Practical-minded businesspeople may be tempted to dismiss this week’s wild market gyrations the same way they dismiss Trump’s tweets—mere noise that obscures the music. The fundamentals of the economy are good, earnings are strong, inflation and interest rates are low, so why worry?
But there’s a signal in there somewhere. Yes, algorithmic trading of volatility-related derivatives had a lot to do with the market’s roller coaster ride. But so did legitimate uncertainty about the future. For the last decade, the world has been awash in easy money—the result of an unprecedented experiment in monetary policy. As the flood recedes, rocks will emerge. To quote Warren Buffett: “Only when the tide goes out do you discover who has been swimming naked.”
There was no great harm done in this week’s swoon. Despite swings Tuesday that covered 1,200 points on the Dow, it remains close to where it started the year. But consider this a warning. Rough swimming ahead.
More news below.
It seems like everything that was crashing is back up again in the last day. The Dow Jones, S&P 500, FTSE 100, Stoxx 600, Dax, Topic, Nikkei, and Hang Seng—all up. Bitcoin and the other cryptocurrencies are also rebounding after their big crash, with Bitcoin up 26.5% on the day. Tuesday was tumultuous though, starting with big losses; the Dow even entered technical correction territory. Financial Times
Grand Coalition Hope
Angela Merkel’s center-right Christian Democrats (CDU) and the center-left Social Democrats (SPD) have agreed on the principles of a new German “grand coalition,” five months after the general election. The SPD would win control of the finance ministry, with Hamburg mayor Olaf Scholz reportedly tipped to become finance minister. It’s not a done deal yet: the SPD’s grassroots members still have to give their approval, which could take a few weeks. Politico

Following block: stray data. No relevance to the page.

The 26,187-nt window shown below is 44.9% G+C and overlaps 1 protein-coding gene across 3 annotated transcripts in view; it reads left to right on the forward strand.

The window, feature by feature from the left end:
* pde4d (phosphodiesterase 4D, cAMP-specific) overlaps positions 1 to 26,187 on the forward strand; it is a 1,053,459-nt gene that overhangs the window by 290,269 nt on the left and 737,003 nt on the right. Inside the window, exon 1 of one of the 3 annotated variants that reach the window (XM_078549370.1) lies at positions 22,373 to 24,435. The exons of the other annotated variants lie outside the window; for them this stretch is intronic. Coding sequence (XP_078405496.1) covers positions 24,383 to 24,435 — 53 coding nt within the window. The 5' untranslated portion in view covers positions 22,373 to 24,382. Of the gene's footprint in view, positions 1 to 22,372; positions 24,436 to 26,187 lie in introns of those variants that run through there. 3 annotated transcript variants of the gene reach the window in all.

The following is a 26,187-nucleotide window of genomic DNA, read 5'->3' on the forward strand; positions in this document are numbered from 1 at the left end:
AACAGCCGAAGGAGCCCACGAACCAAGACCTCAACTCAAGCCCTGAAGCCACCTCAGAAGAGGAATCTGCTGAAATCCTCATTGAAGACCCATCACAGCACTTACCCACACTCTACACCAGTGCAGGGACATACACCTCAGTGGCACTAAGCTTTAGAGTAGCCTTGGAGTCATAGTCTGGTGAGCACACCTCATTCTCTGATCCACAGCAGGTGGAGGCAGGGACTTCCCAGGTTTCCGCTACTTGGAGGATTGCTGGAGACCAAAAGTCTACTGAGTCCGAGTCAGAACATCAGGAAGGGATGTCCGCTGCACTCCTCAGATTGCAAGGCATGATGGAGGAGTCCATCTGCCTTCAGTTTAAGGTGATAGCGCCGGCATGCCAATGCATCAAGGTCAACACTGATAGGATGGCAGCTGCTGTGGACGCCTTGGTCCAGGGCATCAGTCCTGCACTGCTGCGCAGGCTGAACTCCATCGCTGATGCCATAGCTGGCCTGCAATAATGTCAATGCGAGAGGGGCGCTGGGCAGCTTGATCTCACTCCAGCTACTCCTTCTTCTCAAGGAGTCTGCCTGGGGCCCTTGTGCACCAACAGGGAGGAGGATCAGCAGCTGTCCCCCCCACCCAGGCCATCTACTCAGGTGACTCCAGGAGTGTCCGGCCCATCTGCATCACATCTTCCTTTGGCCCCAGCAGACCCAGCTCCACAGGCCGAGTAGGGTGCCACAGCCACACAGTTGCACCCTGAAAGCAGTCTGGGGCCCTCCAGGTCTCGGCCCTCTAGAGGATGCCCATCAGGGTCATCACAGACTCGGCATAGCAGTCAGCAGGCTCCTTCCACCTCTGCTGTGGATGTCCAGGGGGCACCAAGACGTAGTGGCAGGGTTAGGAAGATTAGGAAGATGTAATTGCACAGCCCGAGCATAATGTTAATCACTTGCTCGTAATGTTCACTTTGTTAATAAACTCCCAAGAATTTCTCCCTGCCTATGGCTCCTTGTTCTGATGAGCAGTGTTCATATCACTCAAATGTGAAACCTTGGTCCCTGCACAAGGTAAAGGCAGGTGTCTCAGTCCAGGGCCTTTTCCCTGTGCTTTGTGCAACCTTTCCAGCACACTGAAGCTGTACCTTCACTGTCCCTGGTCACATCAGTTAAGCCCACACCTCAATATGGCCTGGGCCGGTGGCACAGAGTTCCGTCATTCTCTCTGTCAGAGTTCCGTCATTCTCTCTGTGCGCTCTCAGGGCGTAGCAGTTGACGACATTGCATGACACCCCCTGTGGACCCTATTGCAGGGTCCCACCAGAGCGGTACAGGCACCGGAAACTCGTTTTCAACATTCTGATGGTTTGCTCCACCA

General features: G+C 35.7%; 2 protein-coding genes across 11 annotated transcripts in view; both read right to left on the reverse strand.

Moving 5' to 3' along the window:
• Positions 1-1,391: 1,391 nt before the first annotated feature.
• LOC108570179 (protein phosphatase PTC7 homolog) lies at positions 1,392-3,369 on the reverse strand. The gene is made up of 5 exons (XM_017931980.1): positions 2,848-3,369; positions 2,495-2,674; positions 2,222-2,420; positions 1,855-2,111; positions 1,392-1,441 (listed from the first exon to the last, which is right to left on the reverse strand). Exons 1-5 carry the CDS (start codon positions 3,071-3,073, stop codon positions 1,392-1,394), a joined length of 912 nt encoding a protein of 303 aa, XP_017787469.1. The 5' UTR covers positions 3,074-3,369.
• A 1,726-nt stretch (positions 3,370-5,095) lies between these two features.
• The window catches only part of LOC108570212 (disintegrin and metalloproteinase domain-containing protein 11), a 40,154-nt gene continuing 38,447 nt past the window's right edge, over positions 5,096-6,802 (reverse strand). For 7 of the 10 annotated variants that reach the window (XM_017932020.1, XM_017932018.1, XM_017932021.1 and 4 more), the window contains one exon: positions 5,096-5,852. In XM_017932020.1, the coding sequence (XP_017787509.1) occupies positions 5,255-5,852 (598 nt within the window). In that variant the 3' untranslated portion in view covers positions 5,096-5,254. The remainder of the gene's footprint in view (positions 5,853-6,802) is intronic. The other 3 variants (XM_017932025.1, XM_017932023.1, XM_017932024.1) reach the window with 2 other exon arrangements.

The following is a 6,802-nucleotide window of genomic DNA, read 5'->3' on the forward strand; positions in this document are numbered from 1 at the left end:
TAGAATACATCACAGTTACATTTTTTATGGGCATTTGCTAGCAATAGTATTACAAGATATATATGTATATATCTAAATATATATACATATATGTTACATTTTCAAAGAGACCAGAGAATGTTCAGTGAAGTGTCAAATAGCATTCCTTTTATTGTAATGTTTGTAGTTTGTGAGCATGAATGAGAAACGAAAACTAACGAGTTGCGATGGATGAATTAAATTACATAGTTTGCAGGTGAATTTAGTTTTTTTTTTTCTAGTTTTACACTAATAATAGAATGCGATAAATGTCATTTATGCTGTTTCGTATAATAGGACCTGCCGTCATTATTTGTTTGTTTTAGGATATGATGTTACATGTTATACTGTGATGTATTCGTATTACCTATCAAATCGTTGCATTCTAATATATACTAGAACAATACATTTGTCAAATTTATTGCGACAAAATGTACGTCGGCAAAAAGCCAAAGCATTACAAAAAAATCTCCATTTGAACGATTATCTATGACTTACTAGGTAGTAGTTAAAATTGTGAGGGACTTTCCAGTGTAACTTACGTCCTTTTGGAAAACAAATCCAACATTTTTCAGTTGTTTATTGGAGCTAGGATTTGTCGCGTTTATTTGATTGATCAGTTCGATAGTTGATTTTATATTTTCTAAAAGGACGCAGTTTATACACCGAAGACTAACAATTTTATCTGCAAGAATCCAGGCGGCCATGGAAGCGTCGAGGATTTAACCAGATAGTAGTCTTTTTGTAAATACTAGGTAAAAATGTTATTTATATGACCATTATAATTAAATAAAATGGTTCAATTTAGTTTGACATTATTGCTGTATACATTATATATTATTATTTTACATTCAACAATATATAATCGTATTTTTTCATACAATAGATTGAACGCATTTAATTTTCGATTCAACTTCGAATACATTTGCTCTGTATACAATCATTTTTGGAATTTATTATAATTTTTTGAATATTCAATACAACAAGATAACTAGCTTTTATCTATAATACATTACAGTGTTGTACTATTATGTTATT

The European Union’s competition authorities have taken over national regulators’ scrutiny of Apple’s proposed Shazam takeover. Shazam is an app that recognizes songs, and it would give Apple a lot of data about people’s musical interests. European regulators are increasingly inspecting deals for their data-accumulation impact, rather than just looking at their traditional financials. Wall Street Journal
Wynn Loses Post
The casino magnate Steve Wynn has had to step down as CEO and chairman of Wynn Resorts following several claims of sexual misconduct. Former employees claim Wynn coerced them into performing sex acts. Wynn denies the claims but said he cannot be effective in his professional roles due to “an avalanche of negative publicity.” NBC News
Around the Water Cooler
Space Race Call
Elon Musk wants to see a new space race, he said after the successful launch of SpaceX’s Falcon Heavy rocket. The Falcon Heavy can carry bigger loads into orbit than anything else out there, and Musk wants it to form the basis of SpaceX’s Martian colonization plans. In fact, he reckons it can “launch things direct to Pluto and beyond.” Fortune
President Donald Trump wants a big military parade, after he saw one in France last year. The Pentagon said the planning process is in its “infancy.” If it goes ahead, the parade will likely cost millions of dollars—it’s not cheap to ship in tanks and other military hardware so they can trundle along Washington, D.C.’s streets. CNN
First Modern Britons Were Black
DNA analysis of a famous fossilized skeleton in Somerset, England, has shown that the first modern Britons had “dark to black skin.” Cheddar Man, as the skeleton is known, lived shortly after settlers crossed from mainland Europe to Britain at the end of the last Ice Age. “These imaginary racial categories that we have are really very modern constructions, or very recent constructions, that really are not applicable to the past at all,” said archaeologist Tom Booth. Guardian
L.A. Times Deal
Biotech billionaire Patrick Soon-Shiong—Fortune profiled him in 2013—is nearing a deal to buy the Los Angeles Times and the San Diego Union-Tribune from Tronc, according to an anonymously-sourced report in the Times, which should have pretty good access to the relevant people in this story. The deal is apparently worth almost $500 million. L.A. Times